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Re: Rotten Substrate/gravel vacuuming
I have a 55 gallon tank, not fully planted. I vacuum religiously when
changing water. I figure if it's sitting on top of the substrate, it's not
fertilizing, it's polluting. I also have a tendency to feed well.
I've been dealing with part of the tank going anaerobic for a while. While
observing the tank, I noticed that a bubble would emerge now and then and go
to the surface. While vacuuming, I plunged the cleaner through the substrate
to the glass bottom, and tons of bubbles appeared (in the vacuum). The water
was disgustingly smelly. I rooted around a bit and discovered other areas
were also smelly, though the gaseous bubbles were in one area particularly.
I pondered what to do. It's a low light tank, and quick-rooting plants didn't
seem to be an option (as they wouldn't grow). One thought was to put heating
pads on the bottom to increase circulation. I ran an air wand on that side of
the tank at night for a while to create a water current (though a very
low-power air pump). Checking from time to time, I noticed that it did help
diminish the area, but there were still rotten spots, and gas. I'd actually
go in and dig with my hands and feel the gas pressure. I finally got a power
head for that side of the tank. I toyed with the idea of connecting a hose on
the output and sticking it directly in the gravel (isn't that what they make
undergravel filters for?), but decided to just try running it as is, to see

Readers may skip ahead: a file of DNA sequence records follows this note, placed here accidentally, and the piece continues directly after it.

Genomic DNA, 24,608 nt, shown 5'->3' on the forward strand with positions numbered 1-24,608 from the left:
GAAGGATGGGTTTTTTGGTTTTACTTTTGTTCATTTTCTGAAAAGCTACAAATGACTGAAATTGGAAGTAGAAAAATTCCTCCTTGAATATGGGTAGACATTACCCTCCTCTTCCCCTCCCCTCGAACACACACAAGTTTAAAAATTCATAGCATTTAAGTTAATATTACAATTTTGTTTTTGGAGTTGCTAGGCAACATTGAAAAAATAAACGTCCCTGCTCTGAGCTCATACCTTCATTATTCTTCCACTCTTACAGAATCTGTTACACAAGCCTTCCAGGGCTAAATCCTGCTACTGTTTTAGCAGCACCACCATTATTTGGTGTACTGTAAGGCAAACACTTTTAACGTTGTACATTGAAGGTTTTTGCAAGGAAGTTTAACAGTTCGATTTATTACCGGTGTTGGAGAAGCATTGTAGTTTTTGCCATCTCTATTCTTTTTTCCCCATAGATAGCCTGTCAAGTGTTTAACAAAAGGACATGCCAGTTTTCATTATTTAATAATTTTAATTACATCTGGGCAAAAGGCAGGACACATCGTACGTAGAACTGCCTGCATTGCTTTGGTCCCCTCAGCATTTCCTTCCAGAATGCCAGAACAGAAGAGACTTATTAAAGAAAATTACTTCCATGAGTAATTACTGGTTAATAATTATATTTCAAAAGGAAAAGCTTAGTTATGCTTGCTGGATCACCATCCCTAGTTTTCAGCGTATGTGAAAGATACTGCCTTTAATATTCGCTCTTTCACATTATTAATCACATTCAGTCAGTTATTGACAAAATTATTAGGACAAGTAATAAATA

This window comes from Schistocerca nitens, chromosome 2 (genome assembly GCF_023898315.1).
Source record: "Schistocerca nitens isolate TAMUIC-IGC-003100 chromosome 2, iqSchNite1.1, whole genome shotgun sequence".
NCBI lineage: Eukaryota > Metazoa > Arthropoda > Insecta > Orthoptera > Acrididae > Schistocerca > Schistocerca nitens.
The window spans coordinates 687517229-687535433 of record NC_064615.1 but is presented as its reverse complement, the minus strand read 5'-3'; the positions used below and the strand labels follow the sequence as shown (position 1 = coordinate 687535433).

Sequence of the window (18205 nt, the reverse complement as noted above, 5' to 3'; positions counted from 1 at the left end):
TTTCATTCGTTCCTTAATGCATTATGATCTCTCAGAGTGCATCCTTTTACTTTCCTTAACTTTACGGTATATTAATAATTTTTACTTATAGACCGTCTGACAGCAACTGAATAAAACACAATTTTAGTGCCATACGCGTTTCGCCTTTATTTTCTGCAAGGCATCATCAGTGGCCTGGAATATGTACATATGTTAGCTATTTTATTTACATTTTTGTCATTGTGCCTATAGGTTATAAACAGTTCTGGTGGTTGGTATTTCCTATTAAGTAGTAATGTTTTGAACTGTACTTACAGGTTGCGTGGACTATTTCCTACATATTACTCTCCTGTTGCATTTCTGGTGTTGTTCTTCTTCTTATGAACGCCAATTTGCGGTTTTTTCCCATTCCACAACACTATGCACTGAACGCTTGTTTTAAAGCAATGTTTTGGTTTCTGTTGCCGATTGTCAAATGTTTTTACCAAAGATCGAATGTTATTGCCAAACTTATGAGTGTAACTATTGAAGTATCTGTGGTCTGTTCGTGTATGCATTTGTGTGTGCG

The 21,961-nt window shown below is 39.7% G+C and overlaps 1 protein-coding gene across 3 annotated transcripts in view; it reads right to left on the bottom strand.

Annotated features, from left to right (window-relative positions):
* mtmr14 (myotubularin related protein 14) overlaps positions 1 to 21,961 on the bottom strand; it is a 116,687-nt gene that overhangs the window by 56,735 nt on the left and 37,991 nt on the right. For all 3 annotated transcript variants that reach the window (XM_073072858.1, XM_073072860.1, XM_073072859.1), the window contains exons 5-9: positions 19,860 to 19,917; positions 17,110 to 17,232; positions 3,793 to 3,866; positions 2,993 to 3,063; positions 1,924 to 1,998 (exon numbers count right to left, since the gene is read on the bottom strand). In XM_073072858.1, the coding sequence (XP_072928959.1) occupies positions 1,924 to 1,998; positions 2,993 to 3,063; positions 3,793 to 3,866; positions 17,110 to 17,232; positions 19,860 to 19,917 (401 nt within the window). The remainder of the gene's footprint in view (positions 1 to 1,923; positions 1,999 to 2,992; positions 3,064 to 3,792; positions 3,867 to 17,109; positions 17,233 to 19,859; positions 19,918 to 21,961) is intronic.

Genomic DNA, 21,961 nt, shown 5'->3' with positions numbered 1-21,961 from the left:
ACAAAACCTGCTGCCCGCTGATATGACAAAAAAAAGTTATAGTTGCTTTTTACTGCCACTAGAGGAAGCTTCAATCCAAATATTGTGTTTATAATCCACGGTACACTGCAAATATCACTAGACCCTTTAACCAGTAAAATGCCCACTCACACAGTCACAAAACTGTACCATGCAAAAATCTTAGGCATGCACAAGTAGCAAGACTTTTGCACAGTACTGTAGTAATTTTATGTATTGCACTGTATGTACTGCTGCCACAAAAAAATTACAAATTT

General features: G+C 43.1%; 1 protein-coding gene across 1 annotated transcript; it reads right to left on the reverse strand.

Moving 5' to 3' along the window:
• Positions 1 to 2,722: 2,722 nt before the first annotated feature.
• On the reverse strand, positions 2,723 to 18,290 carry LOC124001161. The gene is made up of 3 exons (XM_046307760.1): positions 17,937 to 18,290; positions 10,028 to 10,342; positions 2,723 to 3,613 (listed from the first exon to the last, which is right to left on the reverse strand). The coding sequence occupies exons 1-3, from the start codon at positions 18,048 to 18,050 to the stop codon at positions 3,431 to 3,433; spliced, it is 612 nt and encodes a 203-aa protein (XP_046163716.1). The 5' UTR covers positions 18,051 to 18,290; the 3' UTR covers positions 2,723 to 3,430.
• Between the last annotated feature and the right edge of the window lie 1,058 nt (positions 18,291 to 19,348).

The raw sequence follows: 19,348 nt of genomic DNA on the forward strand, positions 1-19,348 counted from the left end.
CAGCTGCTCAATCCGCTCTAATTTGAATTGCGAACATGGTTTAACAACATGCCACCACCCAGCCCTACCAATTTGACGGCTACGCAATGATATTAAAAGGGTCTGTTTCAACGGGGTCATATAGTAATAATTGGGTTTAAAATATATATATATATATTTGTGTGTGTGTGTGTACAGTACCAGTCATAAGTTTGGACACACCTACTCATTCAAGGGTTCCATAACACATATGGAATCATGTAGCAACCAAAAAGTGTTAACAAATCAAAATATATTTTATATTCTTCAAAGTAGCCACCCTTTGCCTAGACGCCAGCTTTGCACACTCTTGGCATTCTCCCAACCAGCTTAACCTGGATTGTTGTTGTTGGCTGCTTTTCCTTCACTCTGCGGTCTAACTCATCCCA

if the current alone would solve the problem. After a cleaning today, the
smell and gas appear to be entirely gone.
<< >Does anyone have any input into my earlier question about whether to
>vac planted tank substrate? I have an area of the tank that gets dirty and
>when gravel vacuumed pulls up some nasty smelling stuff. Should I leave it
>in there for the plants? All advice appreciated.
I wouldn't leave it.
Not good. H2S is a bad sign(rotten egg smell ?). Black color is very bad
too. Vac the effected area well. Add fast growing rooty plants to see how
they do. Watch closely for signs of poor growth. Consider adding larger or
more porous gravel topped with regular sand that your using.
The area is going anaerobic and need something to get more O2 down there.
Roots from faster growing plants might be a way. Adding small pieces of lava
or SeaChem's Matrix to the mix will help or some Turface etc will help too.
Adding a small airline tube with some water flow through it will solve this
too if you place it down into the effected area. This can help a trouble
spot but I think the plants or/and the gravel changing will help the most
for the long term. Also consider lowering the depth of gravel in this area
or adjusting the flow so water current goes into to it more.
Mulm is great for tanks but black stinky stuff is bad. I leave the mulm but
would take care of the black nasty stuff fast. Check archives for more info.